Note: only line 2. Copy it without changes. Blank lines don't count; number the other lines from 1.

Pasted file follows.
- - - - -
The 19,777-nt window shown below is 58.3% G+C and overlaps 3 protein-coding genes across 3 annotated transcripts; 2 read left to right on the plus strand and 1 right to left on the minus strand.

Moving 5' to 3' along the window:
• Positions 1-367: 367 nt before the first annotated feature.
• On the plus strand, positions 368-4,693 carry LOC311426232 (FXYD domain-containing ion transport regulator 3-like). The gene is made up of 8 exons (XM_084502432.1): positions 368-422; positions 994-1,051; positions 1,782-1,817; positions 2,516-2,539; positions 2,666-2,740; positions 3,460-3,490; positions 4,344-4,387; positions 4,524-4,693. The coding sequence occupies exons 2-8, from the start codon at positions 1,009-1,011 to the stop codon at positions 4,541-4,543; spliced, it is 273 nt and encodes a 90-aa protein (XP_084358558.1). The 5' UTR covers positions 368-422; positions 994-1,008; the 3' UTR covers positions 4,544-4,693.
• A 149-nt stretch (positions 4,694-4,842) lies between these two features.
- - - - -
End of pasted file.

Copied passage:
Moving 5' to 3' along the window: